Loss factor

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For Dielectric loss factor, see Dielectric loss.

In commercial real estate in the USA, a building's loss factor is the percentage of the building's area shared by tenants or space that are dedicated to the common areas of a building used to calculate the difference between the net (usable) and gross (billable) areas.[1]

That portion of the space is considered "lost" because it cannot be directly leased and the maintenance and operation costs must be covered by the other rentable areas.[2]

The loss factor is often confused with load factor, but the formulas for each term vary.[3]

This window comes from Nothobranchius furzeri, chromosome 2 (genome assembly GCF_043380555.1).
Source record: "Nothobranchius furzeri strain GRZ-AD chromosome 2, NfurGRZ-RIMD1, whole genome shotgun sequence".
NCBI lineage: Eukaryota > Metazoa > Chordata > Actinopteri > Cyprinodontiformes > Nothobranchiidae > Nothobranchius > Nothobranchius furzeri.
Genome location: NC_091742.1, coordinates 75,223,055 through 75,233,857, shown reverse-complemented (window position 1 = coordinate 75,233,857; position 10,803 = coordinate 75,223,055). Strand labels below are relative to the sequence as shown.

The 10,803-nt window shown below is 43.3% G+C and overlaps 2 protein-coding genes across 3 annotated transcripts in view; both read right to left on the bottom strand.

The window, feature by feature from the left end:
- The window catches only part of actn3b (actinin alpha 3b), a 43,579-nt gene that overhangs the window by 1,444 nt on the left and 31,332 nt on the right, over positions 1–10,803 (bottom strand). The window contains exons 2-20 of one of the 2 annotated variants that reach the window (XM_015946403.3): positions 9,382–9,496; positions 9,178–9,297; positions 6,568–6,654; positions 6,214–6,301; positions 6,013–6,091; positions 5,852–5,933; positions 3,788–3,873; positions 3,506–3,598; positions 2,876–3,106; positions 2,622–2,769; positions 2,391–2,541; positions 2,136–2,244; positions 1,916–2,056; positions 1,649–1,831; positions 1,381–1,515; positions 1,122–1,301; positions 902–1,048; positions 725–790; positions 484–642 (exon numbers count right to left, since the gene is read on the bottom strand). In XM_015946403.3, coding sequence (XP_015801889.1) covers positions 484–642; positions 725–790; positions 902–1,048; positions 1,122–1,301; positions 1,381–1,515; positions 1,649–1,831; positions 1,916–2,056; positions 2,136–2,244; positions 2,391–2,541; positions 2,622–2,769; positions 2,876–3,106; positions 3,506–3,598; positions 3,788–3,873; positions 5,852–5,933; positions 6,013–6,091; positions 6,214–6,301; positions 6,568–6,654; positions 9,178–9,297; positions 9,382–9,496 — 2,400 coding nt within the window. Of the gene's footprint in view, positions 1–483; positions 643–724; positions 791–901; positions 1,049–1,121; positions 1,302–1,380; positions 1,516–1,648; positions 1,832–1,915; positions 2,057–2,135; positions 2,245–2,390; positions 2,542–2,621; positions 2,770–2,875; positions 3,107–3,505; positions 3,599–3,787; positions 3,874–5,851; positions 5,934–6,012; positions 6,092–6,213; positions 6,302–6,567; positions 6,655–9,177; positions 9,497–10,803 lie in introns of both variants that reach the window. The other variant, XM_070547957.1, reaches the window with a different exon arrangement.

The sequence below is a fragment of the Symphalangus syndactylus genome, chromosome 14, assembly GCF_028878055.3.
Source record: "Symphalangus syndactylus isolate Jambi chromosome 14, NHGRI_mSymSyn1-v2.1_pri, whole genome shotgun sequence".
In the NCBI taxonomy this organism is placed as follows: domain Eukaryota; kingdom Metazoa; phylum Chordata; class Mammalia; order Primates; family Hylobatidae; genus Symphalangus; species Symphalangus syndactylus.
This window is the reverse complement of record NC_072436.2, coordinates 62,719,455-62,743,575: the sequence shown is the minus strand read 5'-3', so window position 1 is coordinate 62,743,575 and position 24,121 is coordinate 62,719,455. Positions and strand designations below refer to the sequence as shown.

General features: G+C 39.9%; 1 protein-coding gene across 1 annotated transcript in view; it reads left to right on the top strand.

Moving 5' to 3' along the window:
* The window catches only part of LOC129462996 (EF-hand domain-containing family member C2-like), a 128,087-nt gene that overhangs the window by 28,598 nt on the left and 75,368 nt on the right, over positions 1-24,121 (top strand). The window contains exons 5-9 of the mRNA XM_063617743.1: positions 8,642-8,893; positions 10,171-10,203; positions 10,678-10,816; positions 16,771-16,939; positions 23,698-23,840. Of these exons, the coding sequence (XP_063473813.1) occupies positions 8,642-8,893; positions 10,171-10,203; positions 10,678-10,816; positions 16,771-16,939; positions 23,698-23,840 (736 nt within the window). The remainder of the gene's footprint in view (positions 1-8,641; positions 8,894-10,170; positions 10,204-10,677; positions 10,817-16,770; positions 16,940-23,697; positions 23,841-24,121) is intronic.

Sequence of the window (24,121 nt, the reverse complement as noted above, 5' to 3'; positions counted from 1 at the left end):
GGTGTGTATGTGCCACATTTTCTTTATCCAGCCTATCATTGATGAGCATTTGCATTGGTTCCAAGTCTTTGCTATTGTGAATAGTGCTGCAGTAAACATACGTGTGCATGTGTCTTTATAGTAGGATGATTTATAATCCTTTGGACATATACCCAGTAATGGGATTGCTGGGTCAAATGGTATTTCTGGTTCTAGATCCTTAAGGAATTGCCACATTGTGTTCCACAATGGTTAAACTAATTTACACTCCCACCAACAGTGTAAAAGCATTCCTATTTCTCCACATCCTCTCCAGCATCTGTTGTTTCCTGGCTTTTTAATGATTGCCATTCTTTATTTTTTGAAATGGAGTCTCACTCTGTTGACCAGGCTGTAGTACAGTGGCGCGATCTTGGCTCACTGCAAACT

The loss factor is calculated as follows:

Loss Factor = (Rentable Area – Usable Area) / Rentable Area

The Building Owners and Managers Association has established a standard with American National Standards Institute, ANSI/BOMA Z65.1-2010 for measuring floor area and calculating gross leasable area and loss factor.[4]


  1. ^ Real Estate Investment and Finance. Arnold, Maryland: Building Owners and Managers Association. pp. G16. 
  2. ^ "How is loss factor calculated?...and more questions answered". The Real Deal online. Korangy Publishing Inc. Retrieved 5 December 2011. 
  3. ^ "Glossary of Square Footage Terms". Building Area Measurement LLC. Retrieved 13 May 2013. 
  4. ^ Office Buildings: Standard Methods of Measurement (ANSI/BOMA Z65.1 – 2010). Arnold, Maryland: Building Owners and Managers Association, American National Standards Institute. 2010.